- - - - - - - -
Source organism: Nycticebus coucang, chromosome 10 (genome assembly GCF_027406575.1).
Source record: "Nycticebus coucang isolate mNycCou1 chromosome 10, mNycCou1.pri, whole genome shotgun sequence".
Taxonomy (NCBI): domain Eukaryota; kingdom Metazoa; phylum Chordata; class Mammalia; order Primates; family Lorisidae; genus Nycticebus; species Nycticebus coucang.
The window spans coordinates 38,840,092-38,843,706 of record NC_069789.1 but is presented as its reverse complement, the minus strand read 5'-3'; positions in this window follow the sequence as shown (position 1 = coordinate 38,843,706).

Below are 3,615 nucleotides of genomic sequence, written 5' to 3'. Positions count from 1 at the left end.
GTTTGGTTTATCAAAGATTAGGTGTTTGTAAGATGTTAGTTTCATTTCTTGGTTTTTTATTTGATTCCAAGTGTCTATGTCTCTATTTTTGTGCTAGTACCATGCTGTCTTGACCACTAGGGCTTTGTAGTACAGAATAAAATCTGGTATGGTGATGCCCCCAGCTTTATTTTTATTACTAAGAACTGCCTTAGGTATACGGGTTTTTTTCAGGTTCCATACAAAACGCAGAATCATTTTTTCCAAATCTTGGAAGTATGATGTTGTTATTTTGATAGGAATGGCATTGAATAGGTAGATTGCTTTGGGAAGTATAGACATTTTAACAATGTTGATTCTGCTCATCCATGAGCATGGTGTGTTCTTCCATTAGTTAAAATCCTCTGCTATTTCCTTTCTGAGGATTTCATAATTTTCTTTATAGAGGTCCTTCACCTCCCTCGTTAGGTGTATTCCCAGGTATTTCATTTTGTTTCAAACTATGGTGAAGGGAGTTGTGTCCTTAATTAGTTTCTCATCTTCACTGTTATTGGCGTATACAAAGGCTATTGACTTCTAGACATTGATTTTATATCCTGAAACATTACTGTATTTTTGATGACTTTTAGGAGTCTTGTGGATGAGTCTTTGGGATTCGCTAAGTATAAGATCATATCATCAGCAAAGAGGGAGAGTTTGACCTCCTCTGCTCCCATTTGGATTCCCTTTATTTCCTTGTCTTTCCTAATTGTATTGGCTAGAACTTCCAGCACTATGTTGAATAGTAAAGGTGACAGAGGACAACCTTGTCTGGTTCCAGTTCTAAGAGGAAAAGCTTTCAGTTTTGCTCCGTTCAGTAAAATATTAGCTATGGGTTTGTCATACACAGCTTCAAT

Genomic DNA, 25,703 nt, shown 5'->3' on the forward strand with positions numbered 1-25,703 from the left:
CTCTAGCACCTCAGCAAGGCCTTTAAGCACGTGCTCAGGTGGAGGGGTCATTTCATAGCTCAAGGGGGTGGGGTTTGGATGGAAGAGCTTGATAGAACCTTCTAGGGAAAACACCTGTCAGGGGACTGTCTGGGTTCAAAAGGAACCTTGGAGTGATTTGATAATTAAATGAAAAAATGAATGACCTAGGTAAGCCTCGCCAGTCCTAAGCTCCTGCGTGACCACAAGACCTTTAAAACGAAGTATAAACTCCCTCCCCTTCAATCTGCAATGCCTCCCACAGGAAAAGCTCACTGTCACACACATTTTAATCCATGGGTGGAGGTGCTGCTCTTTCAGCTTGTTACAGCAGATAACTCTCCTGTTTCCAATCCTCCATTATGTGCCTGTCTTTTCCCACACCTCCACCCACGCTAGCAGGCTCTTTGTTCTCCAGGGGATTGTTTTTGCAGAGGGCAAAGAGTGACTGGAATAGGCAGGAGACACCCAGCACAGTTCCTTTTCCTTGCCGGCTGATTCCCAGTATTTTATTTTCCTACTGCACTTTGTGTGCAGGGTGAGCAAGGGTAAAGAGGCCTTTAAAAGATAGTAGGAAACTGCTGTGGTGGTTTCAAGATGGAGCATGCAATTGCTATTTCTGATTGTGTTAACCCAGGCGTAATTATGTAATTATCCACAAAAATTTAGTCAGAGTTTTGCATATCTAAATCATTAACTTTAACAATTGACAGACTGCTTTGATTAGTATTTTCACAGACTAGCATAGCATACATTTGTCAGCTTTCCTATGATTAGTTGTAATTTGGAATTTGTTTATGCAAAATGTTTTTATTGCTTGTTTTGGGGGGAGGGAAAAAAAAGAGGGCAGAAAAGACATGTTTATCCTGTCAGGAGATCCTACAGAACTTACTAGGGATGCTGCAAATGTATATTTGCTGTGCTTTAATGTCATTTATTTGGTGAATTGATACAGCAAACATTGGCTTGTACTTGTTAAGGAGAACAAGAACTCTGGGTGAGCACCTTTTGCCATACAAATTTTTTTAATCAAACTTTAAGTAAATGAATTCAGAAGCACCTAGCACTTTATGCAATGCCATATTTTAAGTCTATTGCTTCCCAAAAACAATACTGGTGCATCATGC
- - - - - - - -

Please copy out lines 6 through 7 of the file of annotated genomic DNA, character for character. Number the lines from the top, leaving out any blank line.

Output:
GTTTGGTTTATCAAAGATTAGGTGTTTGTAAGATGTTAGTTTCATTTCTTGGTTTTTTATTTGATTCCAAGTGTCTATGTCTCTATTTTTGTGCTAGTACCATGCTGTCTTGACCACTAGGGCTTTGTAGTACAGAATAAAATCTGGTATGGTGATGCCCCCAGCTTTATTTTTATTACTAAGAACTGCCTTAGGTATACGGGTTTTTTTCAGGTTCCATACAAAACGCAGAATCATTTTTTCCAAATCTTGGAAGTATGATGTTGTTATTTTGATAGGAATGGCATTGAATAGGTAGATTGCTTTGGGAAGTATAGACATTTTAACAATGTTGATTCTGCTCATCCATGAGCATGGTGTGTTCTTCCATTAGTTAAAATCCTCTGCTATTTCCTTTCTGAGGATTTCATAATTTTCTTTATAGAGGTCCTTCACCTCCCTCGTTAGGTGTATTCCCAGGTATTTCATTTTGTTTCAAACTATGGTGAAGGGAGTTGTGTCCTTAATTAGTTTCTCATCTTCACTGTTATTGGCGTATACAAAGGCTATTGACTTCTAGACATTGATTTTATATCCTGAAACATTACTGTATTTTTGATGACTTTTAGGAGTCTTGTGGATGAGTCTTTGGGATTCGCTAAGTATAAGATCATATCATCAGCAAAGAGGGAGAGTTTGACCTCCTCTGCTCCCATTTGGATTCCCTTTATTTCCTTGTCTTTCCTAATTGTATTGGCTAGAACTTCCAGCACTATGTTGAATAGTAAAGGTGACAGAGGACAACCTTGTCTGGTTCCAGTTCTAAGAGGAAAAGCTTTCAGTTTTGCTCCGTTCAGTAAAATATTAGCTATGGGTTTGTCATACACAGCTTCAAT

Genomic DNA, 25,703 nt, shown 5'->3' on the forward strand with positions numbered 1-25,703 from the left: